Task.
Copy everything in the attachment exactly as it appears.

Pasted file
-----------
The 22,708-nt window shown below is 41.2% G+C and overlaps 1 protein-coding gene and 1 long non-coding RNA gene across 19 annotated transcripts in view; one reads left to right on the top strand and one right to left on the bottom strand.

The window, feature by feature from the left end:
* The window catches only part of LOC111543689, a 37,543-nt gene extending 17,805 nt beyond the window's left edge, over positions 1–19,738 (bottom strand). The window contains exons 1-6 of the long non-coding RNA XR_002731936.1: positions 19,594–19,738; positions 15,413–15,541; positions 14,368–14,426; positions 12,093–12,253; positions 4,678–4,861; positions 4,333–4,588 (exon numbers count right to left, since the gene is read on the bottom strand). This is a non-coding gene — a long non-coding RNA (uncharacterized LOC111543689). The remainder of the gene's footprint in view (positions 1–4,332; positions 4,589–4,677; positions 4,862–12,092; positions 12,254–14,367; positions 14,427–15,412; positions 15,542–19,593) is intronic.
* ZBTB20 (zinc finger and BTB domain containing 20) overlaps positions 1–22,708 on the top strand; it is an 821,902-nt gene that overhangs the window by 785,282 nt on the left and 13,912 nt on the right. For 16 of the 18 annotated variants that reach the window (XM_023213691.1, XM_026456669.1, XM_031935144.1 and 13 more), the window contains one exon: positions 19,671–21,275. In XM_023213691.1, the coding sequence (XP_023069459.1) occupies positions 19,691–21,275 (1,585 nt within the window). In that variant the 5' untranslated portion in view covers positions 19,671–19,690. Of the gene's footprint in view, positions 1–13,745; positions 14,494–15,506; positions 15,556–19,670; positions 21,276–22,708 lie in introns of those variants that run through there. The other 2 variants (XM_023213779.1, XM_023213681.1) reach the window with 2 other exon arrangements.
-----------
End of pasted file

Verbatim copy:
The 22,708-nt window shown below is 41.2% G+C and overlaps 1 protein-coding gene and 1 long non-coding RNA gene across 19 annotated transcripts in view; one reads left to right on the top strand and one right to left on the bottom strand.

The window, feature by feature from the left end:
* The window catches only part of LOC111543689, a 37,543-nt gene extending 17,805 nt beyond the window's left edge, over positions 1–19,738 (bottom strand). The window contains exons 1-6 of the long non-coding RNA XR_002731936.1: positions 19,594–19,738; positions 15,413–15,541; positions 14,368–14,426; positions 12,093–12,253; positions 4,678–4,861; positions 4,333–4,588 (exon numbers count right to left, since the gene is read on the bottom strand). This is a non-coding gene — a long non-coding RNA (uncharacterized LOC111543689). The remainder of the gene's footprint in view (positions 1–4,332; positions 4,589–4,677; positions 4,862–12,092; positions 12,254–14,367; positions 14,427–15,412; positions 15,542–19,593) is intronic.
* ZBTB20 (zinc finger and BTB domain containing 20) overlaps positions 1–22,708 on the top strand; it is an 821,902-nt gene that overhangs the window by 785,282 nt on the left and 13,912 nt on the right. For 16 of the 18 annotated variants that reach the window (XM_023213691.1, XM_026456669.1, XM_031935144.1 and 13 more), the window contains one exon: positions 19,671–21,275. In XM_023213691.1, the coding sequence (XP_023069459.1) occupies positions 19,691–21,275 (1,585 nt within the window). In that variant the 5' untranslated portion in view covers positions 19,671–19,690. Of the gene's footprint in view, positions 1–13,745; positions 14,494–15,506; positions 15,556–19,670; positions 21,276–22,708 lie in introns of those variants that run through there. The other 2 variants (XM_023213779.1, XM_023213681.1) reach the window with 2 other exon arrangements.